"I would wander into the night and find the best location to capture these dancing lights. It made me feel free going out into my little Rez and seeing these lights in the sky, so peaceful and vibrant. I would often think about my grandfather saying, “don’t whistle, they’ll grab you,” and giggle to myself."
This is probably why I am all for selfies – I think we have spent enough time being told to bow our heads, to be silent, to not take up space. Love songs are written about how women don’t know they’re beautiful, as if realizing our beauty is the single greatest flaw we could have. As if we are only beautiful if affirmation comes from someone else. Fuck dat.
A night of dancing on Granville with an insta-queen and now real-life friend. We bonded over 90's hiphop and perusing a late-night sex shop. Getting lost on Burnaby mountains and shopping makeup, sipping sangria and sharing stories of men, family, and dreams. Eating tacos and getting lit at 11 AM, thick accents on point as we laughed and teared up, mourning and celebrating in the moment, like Indigenous women do. And finally, pasta and poetry shared on an adventure of lost restaurants, a decade's worth of friendship, and planning the next sleepover.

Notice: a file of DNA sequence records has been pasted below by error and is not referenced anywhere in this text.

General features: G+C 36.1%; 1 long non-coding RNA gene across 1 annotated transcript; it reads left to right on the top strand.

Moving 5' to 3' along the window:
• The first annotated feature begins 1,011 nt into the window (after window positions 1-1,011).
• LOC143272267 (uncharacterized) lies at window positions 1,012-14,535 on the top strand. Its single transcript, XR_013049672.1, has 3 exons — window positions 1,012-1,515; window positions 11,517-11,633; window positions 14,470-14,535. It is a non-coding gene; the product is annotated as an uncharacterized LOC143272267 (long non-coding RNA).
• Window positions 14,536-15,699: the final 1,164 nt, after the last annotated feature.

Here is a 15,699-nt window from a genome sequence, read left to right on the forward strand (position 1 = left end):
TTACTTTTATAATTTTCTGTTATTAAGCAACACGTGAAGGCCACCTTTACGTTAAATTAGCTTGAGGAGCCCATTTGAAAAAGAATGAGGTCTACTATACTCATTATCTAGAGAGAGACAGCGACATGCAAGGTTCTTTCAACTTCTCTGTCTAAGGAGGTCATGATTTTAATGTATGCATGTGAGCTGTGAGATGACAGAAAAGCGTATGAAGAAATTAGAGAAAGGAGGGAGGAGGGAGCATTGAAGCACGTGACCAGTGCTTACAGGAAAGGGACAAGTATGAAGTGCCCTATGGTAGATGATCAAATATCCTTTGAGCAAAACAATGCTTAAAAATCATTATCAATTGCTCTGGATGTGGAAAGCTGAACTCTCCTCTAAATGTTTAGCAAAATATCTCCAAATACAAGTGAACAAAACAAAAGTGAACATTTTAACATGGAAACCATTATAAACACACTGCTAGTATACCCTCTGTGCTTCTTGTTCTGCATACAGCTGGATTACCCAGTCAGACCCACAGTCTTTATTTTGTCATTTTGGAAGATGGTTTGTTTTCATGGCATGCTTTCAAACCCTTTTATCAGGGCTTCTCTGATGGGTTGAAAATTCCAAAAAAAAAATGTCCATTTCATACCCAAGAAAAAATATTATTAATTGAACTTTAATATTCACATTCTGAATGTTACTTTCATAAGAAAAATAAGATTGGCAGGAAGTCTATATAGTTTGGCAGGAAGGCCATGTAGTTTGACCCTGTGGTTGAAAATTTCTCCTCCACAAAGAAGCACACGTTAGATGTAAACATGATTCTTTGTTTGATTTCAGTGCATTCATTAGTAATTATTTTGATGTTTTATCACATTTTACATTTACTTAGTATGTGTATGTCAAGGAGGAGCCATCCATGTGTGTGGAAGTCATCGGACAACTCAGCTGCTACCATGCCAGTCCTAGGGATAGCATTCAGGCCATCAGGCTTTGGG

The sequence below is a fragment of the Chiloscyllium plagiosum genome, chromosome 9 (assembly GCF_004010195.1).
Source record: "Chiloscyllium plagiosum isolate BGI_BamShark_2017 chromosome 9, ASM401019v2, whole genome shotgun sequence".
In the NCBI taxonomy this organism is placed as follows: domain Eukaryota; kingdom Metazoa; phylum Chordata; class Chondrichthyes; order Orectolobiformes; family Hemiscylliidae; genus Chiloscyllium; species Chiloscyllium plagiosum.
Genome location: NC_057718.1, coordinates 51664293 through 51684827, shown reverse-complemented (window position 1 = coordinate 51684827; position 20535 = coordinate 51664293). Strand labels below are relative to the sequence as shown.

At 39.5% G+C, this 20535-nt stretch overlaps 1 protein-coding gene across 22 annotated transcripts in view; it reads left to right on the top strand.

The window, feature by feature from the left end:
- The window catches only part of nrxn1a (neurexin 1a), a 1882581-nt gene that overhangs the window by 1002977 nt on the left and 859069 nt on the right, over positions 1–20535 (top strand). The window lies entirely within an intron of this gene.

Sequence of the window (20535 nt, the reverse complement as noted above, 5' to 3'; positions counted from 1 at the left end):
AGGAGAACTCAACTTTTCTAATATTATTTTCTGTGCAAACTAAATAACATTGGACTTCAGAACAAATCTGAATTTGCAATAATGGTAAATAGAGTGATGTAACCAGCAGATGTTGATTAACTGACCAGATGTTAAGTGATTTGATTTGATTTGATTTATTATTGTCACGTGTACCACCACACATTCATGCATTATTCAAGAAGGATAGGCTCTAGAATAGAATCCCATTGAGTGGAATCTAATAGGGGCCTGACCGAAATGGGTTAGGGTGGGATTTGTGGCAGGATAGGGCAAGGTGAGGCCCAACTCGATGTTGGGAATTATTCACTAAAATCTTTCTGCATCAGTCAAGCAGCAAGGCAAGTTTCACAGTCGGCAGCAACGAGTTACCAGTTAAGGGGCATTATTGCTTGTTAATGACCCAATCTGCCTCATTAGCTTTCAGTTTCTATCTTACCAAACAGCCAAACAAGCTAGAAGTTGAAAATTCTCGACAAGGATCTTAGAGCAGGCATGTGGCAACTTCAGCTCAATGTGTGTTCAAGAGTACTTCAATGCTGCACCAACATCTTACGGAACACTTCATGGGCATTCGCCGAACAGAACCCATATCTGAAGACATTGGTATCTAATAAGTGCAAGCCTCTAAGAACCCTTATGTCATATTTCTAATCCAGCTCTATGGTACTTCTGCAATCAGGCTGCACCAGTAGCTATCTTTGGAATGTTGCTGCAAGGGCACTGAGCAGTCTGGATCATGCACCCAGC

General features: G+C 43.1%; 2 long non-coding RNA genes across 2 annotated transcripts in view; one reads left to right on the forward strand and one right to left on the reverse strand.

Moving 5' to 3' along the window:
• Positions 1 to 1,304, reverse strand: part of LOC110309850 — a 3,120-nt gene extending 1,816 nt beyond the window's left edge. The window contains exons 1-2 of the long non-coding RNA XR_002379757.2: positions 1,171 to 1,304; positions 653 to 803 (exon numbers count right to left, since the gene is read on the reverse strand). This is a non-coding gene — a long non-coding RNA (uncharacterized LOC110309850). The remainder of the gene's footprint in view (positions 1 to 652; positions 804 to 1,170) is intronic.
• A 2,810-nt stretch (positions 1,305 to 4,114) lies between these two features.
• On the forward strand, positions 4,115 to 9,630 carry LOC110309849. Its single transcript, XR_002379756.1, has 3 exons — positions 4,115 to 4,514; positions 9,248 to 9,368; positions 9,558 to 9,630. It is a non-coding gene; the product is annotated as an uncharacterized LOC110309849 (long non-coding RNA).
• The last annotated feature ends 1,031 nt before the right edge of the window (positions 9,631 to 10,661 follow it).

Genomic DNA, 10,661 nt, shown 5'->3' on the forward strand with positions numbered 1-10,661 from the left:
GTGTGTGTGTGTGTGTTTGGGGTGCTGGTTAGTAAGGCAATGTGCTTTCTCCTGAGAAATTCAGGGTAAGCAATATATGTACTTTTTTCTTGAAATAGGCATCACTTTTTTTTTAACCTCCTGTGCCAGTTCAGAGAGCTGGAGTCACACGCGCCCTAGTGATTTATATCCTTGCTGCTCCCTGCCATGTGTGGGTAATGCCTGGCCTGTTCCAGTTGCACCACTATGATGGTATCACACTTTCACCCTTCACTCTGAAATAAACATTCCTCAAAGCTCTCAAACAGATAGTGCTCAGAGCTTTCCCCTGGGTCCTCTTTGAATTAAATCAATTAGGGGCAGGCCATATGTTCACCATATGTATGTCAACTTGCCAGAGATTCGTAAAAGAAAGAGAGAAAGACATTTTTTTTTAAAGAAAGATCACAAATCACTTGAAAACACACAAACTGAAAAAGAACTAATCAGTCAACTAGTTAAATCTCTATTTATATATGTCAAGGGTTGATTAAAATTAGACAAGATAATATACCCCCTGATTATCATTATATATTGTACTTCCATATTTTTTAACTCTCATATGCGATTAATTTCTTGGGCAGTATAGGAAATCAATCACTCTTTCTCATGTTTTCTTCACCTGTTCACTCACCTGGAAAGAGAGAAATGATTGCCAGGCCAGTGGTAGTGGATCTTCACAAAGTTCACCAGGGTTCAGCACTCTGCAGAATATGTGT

Raising a child off-reserve, I often think about how she is going to walk through this world. Don’t get me wrong – all of what is currently known as Canada is Indigenous land. Growing up Urban will not and does not make her less Indian. I’m raising a Dene warrior, no matter if she walks on cement or grass.
I remembered that I come from people who are storytellers. Artists. Lovers. Foolish friends and mischievous family. We are drenched in the survival and reclamation of generations past, and by our very act of breathing, laughing, loving - we are claiming our rightful space for our descendants. We are here.